NPR logo
Blind Syrian Refugee Writer Seeks To Make New Home In Sweden
  • Download
  • <iframe src="https://www.npr.org/player/embed/373128412/373128413" width="100%" height="290" frameborder="0" scrolling="no" title="NPR embedded audio player">
  • Transcript
Blind Syrian Refugee Writer Seeks To Make New Home In Sweden

World

Blind Syrian Refugee Writer Seeks To Make New Home In Sweden

Blind Syrian Refugee Writer Seeks To Make New Home In Sweden
  • Download
  • <iframe src="https://www.npr.org/player/embed/373128412/373128413" width="100%" height="290" frameborder="0" scrolling="no" title="NPR embedded audio player">
  • Transcript

An aspiring writer who has fled the civil war is now adjusting to life in Sweden. She longs for home, but for now receives the assistance she needs — housing, language courses, transportation.

ROBERT SIEGEL, HOST:

Thousands of Syrians have reached safe haven in Sweden, among them are people with disabilities. Sweden's generous welfare system and accommodations and protections for people with disabilities extends even to refugees. As Joanna Kakissis reports, that could change if a rising anti-immigrant party has its way. She brings us the story of a young blind woman and aspiring fiction writer from Damascus who is now settled in this shifting Sweden.

JOANNA KAKISSIS, BYLINE: I first met Lelylan al-Aydi in February in the lobby of a budget hotel in Athens. She's 25, an aspiring writer and a scholar of Arabic literature. Her friends and family call her Lulu.

LULU AL-AYDI: (Arabic spoken).

KAKISSIS: Al-Aydi had fled Syria with her father, Saif. They described how they had dodged snipers in their southern Damascus neighborhood. Al-Aydi, whose eyes can only make out vague shapes and light, felt the explosion shake her inside. She already had a new home in mind - a place where the state subsidizes and supports the blind.

L. AL-AYDI: I want to go Stockholm.

KAKISSIS: Why?

L. AL-AYDI: Because the blind - the blind take - all are free.

KAKISSIS: The next day a smuggler arranged for her to fly to Stockholm posing as the daughter of a Greek couple.

L. AL-AYDI: In Syria there is no chance for us. The people think about the blind only maybe teacher in the school of blind or in the house - only.

KAKISSIS: But in Sweden...

L. AL-AYDI: Here our situation is not sick, but normal. We can do anything here.

KAKISSIS: She now lives in Fagersta, a town of about 13,000 people in central Sweden. She's still adjusting to the cold and to how quiet the Swedes are.

L. AL-AYDI: I don't hear anything because they are very, very quiet - only birds.

KAKISSIS: She longs for the sounds of Damascus. Even if they're sounds of danger, she says that the familiarity gives her a sense of safety.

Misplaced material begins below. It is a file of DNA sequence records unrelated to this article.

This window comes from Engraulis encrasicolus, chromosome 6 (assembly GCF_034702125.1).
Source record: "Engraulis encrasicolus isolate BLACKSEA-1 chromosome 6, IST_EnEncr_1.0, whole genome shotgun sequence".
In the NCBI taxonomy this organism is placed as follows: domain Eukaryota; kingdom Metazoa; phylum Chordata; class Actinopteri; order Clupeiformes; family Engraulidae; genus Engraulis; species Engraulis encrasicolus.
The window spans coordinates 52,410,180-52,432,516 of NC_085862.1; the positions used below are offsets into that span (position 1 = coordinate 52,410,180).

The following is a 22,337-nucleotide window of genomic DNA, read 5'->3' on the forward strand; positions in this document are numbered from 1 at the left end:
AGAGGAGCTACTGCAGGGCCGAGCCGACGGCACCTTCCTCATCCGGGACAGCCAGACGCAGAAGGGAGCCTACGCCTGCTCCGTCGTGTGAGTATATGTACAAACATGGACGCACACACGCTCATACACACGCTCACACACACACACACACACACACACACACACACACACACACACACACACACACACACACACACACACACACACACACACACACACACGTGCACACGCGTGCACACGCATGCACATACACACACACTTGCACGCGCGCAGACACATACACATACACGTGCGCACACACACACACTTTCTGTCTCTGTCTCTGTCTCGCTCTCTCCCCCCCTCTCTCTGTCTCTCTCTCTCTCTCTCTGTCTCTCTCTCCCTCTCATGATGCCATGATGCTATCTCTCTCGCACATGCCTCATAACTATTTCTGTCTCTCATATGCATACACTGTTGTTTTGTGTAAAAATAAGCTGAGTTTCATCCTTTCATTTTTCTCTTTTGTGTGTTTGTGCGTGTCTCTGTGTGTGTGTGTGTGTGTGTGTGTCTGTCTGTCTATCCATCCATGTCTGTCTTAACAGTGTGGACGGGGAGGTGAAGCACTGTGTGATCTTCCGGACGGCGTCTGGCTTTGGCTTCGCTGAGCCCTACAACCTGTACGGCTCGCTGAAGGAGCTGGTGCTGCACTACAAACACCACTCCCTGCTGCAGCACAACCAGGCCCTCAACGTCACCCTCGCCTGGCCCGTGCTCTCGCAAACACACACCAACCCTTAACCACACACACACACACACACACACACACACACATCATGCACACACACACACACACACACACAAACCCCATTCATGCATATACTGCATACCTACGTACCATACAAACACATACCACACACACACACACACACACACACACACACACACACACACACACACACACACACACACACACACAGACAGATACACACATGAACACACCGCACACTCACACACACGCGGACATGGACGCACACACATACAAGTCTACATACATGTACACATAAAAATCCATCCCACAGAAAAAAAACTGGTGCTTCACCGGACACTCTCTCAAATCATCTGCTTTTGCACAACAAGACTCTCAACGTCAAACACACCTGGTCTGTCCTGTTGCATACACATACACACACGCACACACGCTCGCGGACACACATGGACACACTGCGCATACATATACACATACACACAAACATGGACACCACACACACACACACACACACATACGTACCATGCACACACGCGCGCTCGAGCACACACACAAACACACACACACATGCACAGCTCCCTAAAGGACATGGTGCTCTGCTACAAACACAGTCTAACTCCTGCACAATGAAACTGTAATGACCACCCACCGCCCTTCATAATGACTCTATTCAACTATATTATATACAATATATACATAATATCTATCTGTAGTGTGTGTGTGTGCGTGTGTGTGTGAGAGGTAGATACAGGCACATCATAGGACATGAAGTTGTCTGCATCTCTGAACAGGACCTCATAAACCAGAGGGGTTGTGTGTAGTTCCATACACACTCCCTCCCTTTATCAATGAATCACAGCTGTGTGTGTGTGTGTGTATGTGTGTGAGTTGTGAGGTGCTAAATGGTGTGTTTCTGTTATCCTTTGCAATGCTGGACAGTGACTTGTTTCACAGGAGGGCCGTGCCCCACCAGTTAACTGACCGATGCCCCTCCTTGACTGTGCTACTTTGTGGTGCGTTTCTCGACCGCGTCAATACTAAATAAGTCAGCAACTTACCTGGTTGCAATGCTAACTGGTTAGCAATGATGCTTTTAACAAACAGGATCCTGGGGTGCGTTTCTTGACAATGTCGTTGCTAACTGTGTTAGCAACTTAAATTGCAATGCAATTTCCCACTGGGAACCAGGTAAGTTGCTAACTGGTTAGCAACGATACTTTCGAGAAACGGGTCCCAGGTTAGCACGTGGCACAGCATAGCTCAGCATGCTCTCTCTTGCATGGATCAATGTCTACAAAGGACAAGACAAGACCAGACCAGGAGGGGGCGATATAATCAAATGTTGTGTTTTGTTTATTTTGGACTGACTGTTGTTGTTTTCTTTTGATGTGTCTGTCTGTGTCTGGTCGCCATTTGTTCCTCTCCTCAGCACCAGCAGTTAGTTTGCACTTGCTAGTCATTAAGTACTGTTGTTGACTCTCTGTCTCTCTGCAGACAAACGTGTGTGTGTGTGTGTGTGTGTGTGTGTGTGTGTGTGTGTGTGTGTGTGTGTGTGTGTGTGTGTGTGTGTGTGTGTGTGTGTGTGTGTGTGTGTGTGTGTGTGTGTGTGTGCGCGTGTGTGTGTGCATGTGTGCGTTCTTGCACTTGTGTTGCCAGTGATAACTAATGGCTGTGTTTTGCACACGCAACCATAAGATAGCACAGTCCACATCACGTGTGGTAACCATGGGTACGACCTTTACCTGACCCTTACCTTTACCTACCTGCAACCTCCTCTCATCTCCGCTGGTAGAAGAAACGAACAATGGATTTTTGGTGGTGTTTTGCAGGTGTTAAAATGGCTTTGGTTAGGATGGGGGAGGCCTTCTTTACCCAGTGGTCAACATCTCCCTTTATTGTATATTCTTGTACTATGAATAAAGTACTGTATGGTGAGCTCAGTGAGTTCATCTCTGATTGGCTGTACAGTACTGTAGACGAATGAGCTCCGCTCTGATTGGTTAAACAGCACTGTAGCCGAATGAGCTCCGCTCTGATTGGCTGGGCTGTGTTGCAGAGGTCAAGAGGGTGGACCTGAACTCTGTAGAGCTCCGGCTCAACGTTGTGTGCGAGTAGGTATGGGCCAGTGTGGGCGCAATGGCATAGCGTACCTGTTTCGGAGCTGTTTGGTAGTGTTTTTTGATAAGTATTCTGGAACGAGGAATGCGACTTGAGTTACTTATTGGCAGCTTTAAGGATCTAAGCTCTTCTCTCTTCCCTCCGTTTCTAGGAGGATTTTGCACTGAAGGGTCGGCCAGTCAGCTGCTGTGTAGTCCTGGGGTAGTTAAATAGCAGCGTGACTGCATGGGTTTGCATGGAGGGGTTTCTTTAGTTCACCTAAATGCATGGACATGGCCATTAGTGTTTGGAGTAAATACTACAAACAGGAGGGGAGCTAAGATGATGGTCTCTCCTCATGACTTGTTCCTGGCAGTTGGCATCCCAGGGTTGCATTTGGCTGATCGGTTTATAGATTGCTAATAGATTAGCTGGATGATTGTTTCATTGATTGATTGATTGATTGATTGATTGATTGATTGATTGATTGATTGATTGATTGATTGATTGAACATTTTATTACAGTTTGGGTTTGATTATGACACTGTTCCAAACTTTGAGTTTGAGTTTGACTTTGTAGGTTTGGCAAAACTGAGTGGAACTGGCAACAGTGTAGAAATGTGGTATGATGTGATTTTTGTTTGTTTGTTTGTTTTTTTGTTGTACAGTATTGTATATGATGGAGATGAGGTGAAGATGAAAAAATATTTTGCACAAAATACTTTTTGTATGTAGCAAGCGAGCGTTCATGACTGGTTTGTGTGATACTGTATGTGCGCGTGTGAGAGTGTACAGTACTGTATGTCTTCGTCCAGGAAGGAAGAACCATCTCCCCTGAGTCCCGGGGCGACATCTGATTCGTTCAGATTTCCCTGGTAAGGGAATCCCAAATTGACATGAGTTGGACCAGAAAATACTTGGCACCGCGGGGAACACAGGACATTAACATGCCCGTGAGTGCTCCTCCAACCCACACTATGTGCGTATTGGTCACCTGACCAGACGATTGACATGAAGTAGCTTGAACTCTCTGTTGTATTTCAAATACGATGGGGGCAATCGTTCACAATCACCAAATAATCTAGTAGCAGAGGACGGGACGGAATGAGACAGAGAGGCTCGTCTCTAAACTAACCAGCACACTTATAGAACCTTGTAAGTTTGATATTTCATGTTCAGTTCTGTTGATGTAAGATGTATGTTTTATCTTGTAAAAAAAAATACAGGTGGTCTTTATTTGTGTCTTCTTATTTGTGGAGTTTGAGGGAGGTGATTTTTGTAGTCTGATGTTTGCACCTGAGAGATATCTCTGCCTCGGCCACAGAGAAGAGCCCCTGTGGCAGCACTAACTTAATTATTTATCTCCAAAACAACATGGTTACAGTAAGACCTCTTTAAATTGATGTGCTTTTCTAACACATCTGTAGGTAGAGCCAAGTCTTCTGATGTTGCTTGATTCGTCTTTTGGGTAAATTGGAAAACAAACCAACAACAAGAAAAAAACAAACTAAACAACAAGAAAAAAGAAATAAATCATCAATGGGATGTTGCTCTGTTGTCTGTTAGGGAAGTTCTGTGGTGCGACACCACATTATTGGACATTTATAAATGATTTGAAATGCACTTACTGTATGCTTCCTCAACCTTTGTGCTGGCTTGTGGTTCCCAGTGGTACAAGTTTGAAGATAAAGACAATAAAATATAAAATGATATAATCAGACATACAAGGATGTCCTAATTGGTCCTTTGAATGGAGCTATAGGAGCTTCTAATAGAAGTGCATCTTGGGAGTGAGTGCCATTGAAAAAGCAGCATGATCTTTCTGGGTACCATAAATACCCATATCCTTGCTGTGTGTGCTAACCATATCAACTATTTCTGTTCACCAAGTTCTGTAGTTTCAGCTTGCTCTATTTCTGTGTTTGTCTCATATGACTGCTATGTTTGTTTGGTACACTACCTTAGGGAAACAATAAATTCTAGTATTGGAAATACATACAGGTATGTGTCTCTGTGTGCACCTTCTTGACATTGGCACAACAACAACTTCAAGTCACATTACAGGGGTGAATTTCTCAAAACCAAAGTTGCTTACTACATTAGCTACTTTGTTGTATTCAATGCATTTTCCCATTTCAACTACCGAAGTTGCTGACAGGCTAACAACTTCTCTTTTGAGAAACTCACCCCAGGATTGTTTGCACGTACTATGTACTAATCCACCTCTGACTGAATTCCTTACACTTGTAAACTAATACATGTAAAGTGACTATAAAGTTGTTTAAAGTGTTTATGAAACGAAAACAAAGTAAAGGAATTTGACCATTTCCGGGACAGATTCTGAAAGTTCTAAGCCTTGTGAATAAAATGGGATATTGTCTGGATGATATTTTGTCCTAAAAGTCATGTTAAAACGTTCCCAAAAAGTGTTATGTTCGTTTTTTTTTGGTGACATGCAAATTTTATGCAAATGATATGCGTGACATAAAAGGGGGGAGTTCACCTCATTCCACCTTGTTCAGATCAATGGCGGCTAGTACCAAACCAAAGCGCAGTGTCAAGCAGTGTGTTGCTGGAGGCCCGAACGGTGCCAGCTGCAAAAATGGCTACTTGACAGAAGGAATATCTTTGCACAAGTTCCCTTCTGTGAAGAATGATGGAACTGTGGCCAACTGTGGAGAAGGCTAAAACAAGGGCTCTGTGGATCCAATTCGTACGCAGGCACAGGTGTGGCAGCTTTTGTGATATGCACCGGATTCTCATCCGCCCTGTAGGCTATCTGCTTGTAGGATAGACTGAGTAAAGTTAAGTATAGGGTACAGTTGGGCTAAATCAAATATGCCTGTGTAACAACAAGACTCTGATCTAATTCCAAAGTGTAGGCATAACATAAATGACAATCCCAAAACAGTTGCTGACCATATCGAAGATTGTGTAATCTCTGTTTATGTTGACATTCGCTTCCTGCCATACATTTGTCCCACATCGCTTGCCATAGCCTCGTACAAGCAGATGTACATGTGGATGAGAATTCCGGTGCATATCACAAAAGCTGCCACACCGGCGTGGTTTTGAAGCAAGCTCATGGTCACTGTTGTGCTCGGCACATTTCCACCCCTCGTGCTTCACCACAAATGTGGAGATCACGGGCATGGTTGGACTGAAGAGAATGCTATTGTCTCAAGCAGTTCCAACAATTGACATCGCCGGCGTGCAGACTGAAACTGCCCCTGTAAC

L. AL-AYDI: Anything in Damascus make me safety. The bomb in Damascus now make me safety because I miss Damascus.

KAKISSIS: But Fagersta is giving her what she needs. The Swedish government pays for the cozy apartment she shares with her father. It pays for language courses, even yoga and swimming classes. It pays for the taxis to those classes too.

(SOUNDBITE OF TYPEWRITER)

L. AL-AYDI: My name is Lelylan.

KAKISSIS: And it pays for the Braille typewriter where Lulu hopes to compose poems, stories and screenplays. Her father says in exile she could be like Taha Hussein, a famous blind Egyptian writer.

SAIF AL-AYDI: (Arabic spoken).

KAKISSIS: She has strength and talent, Saif al-Aydi says. I wish she had grown up in Europe. The family is originally Palestinian and faced barriers in Syria they won't face in Sweden. For more than sixty years, we have not been citizens of Syria, he says. But here, we don't have to be stateless. We can be citizens of Sweden.

Sweden takes in more refugees relative to its population than any other country in Europe. But a nationalist party in parliament, the Sweden Democrats, says refugees cost too much. The party wants to cut immigration by 90 percent. Victoria Turunen represents the Sweden Democrats on the Fagersta local council.

VICTORIA TURUNEN: It's always easier to talk about one individual. If you had said we have a hundred thousand Lulus who want to come here, then we have to look at it in a different way.

KAKISSIS: But Lulu al-Aydi is still dreaming big. She's writing an autobiographical screenplay about a blind girl who flourishes in Europe. And she hopes to bring from Syria her husband and her sister, who are also blind.

For NPR News, I'm Joanna Kakissis.

SIEGEL: That story was reported with help from the Pulitzer Center on Crisis Reporting.

Copyright © 2014 NPR. All rights reserved. Visit our website terms of use and permissions pages at www.npr.org for further information.

NPR transcripts are created on a rush deadline by Verb8tm, Inc., an NPR contractor, and produced using a proprietary transcription process developed with NPR. This text may not be in its final form and may be updated or revised in the future. Accuracy and availability may vary. The authoritative record of NPR’s programming is the audio record.

Comments

 

Please keep your community civil. All comments must follow the NPR.org Community rules and terms of use, and will be moderated prior to posting. NPR reserves the right to use the comments we receive, in whole or in part, and to use the commenter's name and location, in any medium. See also the Terms of Use, Privacy Policy and Community FAQ.